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Thread: Omas and the brand

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    Default Omas and the brand

    We all know that Omas went defunct and parts of it were sold off. Equipment was sold to one company (Scribo), material to another (Armando Simoni) and the brand itself to another. One of the more important bits of Omas that was sold off was its IP, designs, trademarks, and any other aspect associated with the Omas name. This was sold to Ancora. Ancora had said they were going to begin releasing Omas pens again under the Omas name back in 2018 and since then have been silent and even going to the Omas website shows an error. I don't think this brand will ever come back as Ancora is more likely to continue building their own brand as well as due to the current global and economic climate, they probably don't have the time or resources to spare.

    I posted this sentiment on Reddit and was directed to a different forum on a similar discussion regarding Ancora, Armando Simoni, and Scribo. Little did I know that this was a bit of a charged topic as some believe that Armando Simoni and Scribo are vying to be seen as the "New Omas". What are your guys' thoughts? I don't think that the Omas spirit has been kept alive all that well since their departure. I am really intrigued by the brand even though I arrived in the fountain pen world quite recently. Do you think Omas will come back in some fashion under the brand name?

    Also, I found an interesting analysis on Omas from 2016 when they were being liquidated. It goes into detail about some of the hardships and losses the Chinese company that acquired them suffered as well as the enormous price tag they paid.

    http://www.peneconomics.com/blog/201...closure.<br />

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    Default Re: Omas and the brand

    I've not been keeping up with the ongoing brand rights saga, but having owned a few OMAS pens (2 modern and 4 vintage), I do think the spirit of their designs has been lost. The Armando Simoni Club pens are hopelessly glitzy (those golden brand discs are shameful) and have very ugly nibs; it's unfortunate they were the ones to get such glorious material, in my opinion. The Scribos seem fresh at least but to me are out in some modern left field design-wise. I'm rooting for someone with a good feel for the magic of the original brand to buy some of the material from A.S Club or find a way to re-create some of the original celluloids.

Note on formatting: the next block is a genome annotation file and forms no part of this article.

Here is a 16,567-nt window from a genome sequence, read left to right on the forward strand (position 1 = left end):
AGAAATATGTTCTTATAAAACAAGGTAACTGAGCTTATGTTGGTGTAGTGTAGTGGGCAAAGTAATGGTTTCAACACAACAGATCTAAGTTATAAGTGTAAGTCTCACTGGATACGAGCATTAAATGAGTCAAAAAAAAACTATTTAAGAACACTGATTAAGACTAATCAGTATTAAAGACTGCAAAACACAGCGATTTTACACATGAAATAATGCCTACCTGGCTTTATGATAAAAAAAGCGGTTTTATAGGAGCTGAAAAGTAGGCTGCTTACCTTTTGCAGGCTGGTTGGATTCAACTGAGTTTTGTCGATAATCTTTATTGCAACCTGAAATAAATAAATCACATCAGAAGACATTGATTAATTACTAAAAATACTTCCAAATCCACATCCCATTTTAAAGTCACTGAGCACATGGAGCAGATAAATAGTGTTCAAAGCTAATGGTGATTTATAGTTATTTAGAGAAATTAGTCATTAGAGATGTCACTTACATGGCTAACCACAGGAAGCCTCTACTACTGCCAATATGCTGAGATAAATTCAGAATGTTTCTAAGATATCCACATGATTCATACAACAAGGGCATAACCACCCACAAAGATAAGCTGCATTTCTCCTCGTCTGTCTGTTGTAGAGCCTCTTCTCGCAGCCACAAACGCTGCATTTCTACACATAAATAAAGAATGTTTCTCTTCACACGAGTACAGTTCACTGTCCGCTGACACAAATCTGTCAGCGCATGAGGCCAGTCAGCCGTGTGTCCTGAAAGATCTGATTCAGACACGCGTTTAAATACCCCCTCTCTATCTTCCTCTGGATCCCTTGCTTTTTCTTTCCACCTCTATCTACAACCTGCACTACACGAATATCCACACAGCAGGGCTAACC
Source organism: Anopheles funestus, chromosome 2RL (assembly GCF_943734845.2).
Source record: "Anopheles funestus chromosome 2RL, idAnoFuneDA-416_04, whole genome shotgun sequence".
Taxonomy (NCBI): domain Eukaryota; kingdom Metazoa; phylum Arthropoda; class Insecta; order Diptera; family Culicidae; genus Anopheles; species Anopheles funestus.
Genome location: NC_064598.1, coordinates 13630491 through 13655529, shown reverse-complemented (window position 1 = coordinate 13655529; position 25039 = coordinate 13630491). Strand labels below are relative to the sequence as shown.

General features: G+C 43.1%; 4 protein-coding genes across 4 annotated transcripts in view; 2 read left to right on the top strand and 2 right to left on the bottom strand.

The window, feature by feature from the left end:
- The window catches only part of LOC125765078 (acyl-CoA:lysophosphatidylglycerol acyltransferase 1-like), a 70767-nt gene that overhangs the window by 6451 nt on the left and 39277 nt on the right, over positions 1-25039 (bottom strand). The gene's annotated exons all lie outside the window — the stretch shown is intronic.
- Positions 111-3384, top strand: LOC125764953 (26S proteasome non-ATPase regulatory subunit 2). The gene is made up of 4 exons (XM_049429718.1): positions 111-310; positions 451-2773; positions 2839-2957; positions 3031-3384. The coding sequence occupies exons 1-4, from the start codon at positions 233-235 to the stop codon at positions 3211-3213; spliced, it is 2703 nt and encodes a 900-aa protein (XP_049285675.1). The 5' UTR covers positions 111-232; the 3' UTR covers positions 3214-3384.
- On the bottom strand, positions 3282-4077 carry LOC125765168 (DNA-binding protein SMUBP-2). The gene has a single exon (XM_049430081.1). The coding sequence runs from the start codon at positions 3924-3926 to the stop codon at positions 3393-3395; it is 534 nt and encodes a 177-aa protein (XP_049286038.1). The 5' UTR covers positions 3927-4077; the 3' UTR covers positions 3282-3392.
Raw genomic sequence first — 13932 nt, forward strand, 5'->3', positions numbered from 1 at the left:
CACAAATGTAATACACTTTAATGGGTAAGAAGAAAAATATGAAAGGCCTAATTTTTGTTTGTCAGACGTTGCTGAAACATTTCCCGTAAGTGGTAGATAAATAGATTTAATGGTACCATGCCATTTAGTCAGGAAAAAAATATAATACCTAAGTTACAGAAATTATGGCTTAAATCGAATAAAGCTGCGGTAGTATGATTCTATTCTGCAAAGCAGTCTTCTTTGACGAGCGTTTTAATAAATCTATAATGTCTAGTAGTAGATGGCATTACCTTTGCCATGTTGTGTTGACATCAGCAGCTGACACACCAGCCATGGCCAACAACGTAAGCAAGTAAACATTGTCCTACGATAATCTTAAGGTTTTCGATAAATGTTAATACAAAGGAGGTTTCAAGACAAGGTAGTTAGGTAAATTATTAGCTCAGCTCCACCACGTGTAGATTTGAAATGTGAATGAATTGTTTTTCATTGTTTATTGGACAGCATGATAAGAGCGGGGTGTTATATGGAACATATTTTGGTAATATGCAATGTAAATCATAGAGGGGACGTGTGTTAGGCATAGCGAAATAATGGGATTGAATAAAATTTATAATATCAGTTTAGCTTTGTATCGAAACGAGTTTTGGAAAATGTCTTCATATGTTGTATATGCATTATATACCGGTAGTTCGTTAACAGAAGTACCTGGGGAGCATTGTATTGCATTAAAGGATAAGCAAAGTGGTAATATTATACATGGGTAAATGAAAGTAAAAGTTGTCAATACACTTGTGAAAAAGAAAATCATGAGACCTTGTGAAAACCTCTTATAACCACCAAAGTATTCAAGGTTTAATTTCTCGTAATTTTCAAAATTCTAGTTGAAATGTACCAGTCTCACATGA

Will
    If my p.m box is full, feel free to email me at dabantur@gmail.com.

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    Default Re: Omas and the brand

    To be completely transparent, I don't own any Omas pens but am looking to acquire one soon. When would you say that Omas started too lose spirit? Also, I find it rather perplexing that the Armando Simoni "Club" brand is held under a consortium of other brands known as thepenfamily. Why did they not just do their own thing? I have read from others that the two brands (ASC and Scribo) are run by former employees. I wonder why they couldn't come together... How would you feel if the company left Italy and it went elsewhere?

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    Default Re: Omas and the brand

    Omas’ decline began in the late 90’s, and was confirmed (for me) when they stopped making their own nibs and outsourced them from Bock. I believe that happened after they were bought out from a Chinese company.

    I was first introduced to the brand during one of my assignments to Germany. A very nice pen shop in Wiesbaden was closing out their stock of Omas and not going to carry them anymore. Their justification related to quality control, particularly writing performance. I bought a few pens, and found them to be consistently poor writers “out of the box”; but also discovered how amazing they are when properly tuned. Just the right amount of flow for variation in shading, a hint of spring to the nib, and a nice feel of the pen in hand.

    I’m not sure what the “spirit” of Omas is, and I think it varies among individuals. For me, it is the elegant simplicity of their piston filling system, the continuity of their design language, and the writing performance. Some love their nicer celluloid, and I do too; but I’m happy with their “plain” black pens. It’s an intangible thing to try to describe.

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